Sophos’ Graham Cluley has updated his blog with news that the author of the Ikee worm, emerged earlier this month, has gotten himself places, thanks to his malicious feat. Cluley doesn’t care much for the hacker and would rather see him pay for his actions, rather than get rewarded.
“The author of the world's first iPhone worm must be feeling pretty chirpy today, because he's managed to get himself a job as an iPhone application developer,” Cluley writes. “21-year-old Australian Ashley Towns, revealed that he was going to join mogeneration [...] on his Twitter feed earlier today,” the post goes.
“Despite admitting writing the Ikee iPhone worm, and personally initially infecting some 100 iPhones with the malware that could gobble up victims' data allowance, Towns has not had his collar felt by the long arm of the law,” the security expert continues. “Lets not forget that his worm not only made unauthorised modifications to the iPhones of its innocent victims (requiring a fiddly repair), and contained some elementary bugs, but it also provided the template for the more dangerous Duh worm which attempts to convert iPhones into a botnet and steal financial information,” Cluley upholds.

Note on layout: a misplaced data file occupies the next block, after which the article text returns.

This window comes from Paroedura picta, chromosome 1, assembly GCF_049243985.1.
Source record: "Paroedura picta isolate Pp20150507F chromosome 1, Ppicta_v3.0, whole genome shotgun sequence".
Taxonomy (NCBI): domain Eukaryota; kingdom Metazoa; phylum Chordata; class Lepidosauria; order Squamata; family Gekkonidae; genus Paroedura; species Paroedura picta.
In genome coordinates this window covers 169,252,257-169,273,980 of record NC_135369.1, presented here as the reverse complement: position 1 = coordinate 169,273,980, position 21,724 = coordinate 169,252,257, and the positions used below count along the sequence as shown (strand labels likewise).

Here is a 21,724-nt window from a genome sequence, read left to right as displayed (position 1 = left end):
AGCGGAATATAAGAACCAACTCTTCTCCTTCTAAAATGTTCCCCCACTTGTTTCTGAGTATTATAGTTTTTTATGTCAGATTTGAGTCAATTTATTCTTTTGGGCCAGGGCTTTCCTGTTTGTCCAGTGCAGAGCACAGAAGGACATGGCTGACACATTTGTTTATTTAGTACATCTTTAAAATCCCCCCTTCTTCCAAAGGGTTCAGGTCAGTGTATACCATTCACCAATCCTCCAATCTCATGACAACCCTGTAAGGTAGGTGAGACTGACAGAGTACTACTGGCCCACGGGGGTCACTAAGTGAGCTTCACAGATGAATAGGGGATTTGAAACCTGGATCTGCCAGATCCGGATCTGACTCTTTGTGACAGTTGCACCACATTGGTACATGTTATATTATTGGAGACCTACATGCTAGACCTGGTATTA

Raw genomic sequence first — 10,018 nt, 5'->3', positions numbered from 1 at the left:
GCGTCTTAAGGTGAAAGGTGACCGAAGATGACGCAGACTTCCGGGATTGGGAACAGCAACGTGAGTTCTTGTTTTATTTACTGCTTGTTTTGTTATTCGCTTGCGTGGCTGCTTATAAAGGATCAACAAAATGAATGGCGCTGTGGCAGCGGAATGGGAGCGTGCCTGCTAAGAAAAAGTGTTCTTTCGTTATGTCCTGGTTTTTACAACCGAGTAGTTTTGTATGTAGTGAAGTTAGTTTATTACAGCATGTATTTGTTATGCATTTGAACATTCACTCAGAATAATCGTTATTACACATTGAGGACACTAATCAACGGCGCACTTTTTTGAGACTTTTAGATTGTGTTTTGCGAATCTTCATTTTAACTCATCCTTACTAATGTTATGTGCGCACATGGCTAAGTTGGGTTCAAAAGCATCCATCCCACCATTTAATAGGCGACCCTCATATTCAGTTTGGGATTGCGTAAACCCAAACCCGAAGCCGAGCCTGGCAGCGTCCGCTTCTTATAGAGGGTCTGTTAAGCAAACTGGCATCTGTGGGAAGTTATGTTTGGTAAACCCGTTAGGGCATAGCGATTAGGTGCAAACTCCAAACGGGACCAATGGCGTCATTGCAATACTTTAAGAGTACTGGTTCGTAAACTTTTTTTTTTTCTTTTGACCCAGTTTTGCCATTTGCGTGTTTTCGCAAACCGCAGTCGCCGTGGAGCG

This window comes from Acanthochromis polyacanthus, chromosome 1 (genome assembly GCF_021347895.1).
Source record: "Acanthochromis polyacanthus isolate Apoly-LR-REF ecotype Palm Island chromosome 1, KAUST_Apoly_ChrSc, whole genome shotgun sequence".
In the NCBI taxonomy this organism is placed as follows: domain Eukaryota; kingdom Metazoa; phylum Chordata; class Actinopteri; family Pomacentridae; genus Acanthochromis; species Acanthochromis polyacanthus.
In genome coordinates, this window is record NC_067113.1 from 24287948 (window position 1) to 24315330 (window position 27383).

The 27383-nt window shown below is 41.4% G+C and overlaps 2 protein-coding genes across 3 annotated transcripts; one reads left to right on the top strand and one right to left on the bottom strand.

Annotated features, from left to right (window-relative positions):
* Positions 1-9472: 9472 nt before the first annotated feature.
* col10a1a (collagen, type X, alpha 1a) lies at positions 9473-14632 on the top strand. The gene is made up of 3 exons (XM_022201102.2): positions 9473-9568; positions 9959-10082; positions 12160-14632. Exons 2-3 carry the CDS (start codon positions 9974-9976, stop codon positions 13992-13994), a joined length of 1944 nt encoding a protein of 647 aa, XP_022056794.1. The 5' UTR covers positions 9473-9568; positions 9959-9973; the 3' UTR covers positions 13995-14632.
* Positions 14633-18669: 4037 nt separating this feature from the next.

The Sophos researcher admits malware authors, like Towns, don’t necessarily belong behind bars, but does assert that “rehabilitation” may be in order for these types of individuals. “Don't get me wrong - I don't think virus writers shouldn't be allowed to rehabilitate and do something worthwhile with their lives,” Cluley writes. “But it jars with me that Towns has shown no regret for what he did, and that now his utterly irresponsible behaviour appears to have been rewarded. Will Towns be offering a token $5 compensation to all those he infected for the inconvenience he caused? I doubt it,” the security expert concludes.